To immerse yourself is maybe to take it a step to far, but I definitely think that there are something to be gathered from melancholy and serious thoughts. It's a part of life. For me it has always been so that whenever I have felt unusually happy, there has always been this nagging voice in the back of my head that says "so so, soon everything will be awful again". It is as if you have to pay for your happiness. But it is also about balance. I can't imagine that you can be happy unless you feel how it is to be sad. So both sides are needed. As for me and The Cure, it's about what sides you show to the outside world and what you show in your music. There have been times when I have been totally concentrated to write songs about the dark sides of life, as during the time of "Faith" and "Pornography". Everything else only seemed ridiculous, I couldn't imagine myself writing about anything else. But when I look back at notes from those days, things that never became lyrics, I realize that there also was moments of incredible strong, almost sick joy.

During that time - and for quite some years after that - the general opinion about you was that you were a completely miserable person. How do you feel about that?

I must admit that I am somewhat ashamed about the fact that I have gone around and being miserable in public. It's not that you should hide your feelings or keep things within, but it feels really irritating with people who constantly are showing off how miserable they think everything is. Nowadays I always walk away and keep to myself if I feel bad - and I wish everyone else in my presence would do the same thing. I know that I am not the right person to complain about something like this, with my miserable' image. I am of course as guilty as you could possibly get. But in the midst of all the misery, there has at least come out a few records. I try to defend myself with that.

In "This Is a Lie", one of the most sombre songs on "Wild Mood Swings", you describe life as a lie. You sing that every love relationship is a lie, since by choosing one person, you deny everyone else in the world, without being able to know if you have made the right choice or not. That you only pretend, all the way until the end. Is this something that you feel very strongly or is this only a thought?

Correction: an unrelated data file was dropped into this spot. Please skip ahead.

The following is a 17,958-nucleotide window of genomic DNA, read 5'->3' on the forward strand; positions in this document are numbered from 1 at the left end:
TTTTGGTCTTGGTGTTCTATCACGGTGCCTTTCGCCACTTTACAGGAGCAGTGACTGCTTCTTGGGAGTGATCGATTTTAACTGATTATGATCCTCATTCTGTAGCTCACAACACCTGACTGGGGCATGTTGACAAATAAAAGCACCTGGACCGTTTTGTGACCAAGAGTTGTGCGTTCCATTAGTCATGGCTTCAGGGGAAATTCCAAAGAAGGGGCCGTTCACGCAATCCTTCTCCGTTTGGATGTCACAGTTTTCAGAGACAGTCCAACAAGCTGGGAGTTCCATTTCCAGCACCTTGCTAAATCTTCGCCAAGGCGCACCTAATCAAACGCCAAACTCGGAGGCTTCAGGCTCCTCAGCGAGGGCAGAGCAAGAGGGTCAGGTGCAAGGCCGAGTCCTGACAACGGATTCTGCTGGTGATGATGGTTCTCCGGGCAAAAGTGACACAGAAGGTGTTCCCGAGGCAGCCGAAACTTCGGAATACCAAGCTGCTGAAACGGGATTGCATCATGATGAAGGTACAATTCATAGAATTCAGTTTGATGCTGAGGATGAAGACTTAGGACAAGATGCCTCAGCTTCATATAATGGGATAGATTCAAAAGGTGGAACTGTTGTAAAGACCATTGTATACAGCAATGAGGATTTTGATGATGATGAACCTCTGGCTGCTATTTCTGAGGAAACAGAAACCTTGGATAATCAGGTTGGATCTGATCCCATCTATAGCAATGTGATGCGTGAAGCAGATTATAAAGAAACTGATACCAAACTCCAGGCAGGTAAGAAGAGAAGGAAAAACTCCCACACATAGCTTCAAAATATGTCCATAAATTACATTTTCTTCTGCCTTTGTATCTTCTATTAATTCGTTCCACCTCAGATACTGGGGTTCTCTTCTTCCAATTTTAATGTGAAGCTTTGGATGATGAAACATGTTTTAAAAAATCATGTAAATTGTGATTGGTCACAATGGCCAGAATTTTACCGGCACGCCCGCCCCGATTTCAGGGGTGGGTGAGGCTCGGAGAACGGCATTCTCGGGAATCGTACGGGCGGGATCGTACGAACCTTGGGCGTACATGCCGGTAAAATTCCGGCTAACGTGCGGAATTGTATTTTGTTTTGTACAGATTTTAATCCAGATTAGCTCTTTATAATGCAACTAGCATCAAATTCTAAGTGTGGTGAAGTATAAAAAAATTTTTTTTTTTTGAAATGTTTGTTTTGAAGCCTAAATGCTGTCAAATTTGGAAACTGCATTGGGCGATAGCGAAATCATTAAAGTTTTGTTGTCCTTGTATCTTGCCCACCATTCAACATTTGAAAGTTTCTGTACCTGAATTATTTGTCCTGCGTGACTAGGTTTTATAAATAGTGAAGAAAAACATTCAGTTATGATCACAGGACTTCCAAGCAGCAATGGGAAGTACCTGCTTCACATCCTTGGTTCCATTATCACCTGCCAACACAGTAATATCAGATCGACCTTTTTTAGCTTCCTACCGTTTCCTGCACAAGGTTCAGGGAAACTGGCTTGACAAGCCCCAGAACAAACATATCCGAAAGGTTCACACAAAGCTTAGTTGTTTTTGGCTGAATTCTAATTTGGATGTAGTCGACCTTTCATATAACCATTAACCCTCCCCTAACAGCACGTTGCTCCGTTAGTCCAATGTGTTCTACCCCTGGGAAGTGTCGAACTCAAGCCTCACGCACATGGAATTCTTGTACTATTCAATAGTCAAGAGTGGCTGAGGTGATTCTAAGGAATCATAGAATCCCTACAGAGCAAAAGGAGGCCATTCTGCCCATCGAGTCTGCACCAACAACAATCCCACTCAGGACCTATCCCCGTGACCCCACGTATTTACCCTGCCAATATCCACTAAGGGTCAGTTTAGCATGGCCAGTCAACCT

It is something that I feel strongly since I don't think it can be any other way. It is like that. No one can be sure. But you can't walk around thinking about it either, you would become insane. That very text is the only one I had to defend in front of Mary, the only one that made her upset. What "why each of us must lose everyone else in the world"? What do you mean?'

"The 13th", which is the first single, has a very lustfilled text that seems to be about a dancer in some kind of Latin club. How did it go with that one? Didn't you have to explain that one?

Ha! No, there's no danger. Mary likes me. She knows I'm not perfect, she loves me as I am. "The 13th" is about a sensational dancer in a club in Colombia. But it's ok. I managed to get it through without any major problems.

You talked about how your relation with The Cure has changed. I have gotten the impression that Mary has been just as big necessity in your life for a long time. Do you think that the band would have existed today if she had disappeared seven-eight years ago?

No. Mary means so incomprehensibly much to me. I actually don't think she has ever realized how dependant I've been of her during all these years we've been together. She's always been the one that has saved me when I have been the most self-destructive, she's always been the one that has caught me when I have been so very close to fall apart completely, and if she would have disappeared - I am sorry, I know that I'm falling into my irritating miserable image by saying it - then I would have killed myself.

Last Revised: Monday, 15-May-2006 15:00:00 CDT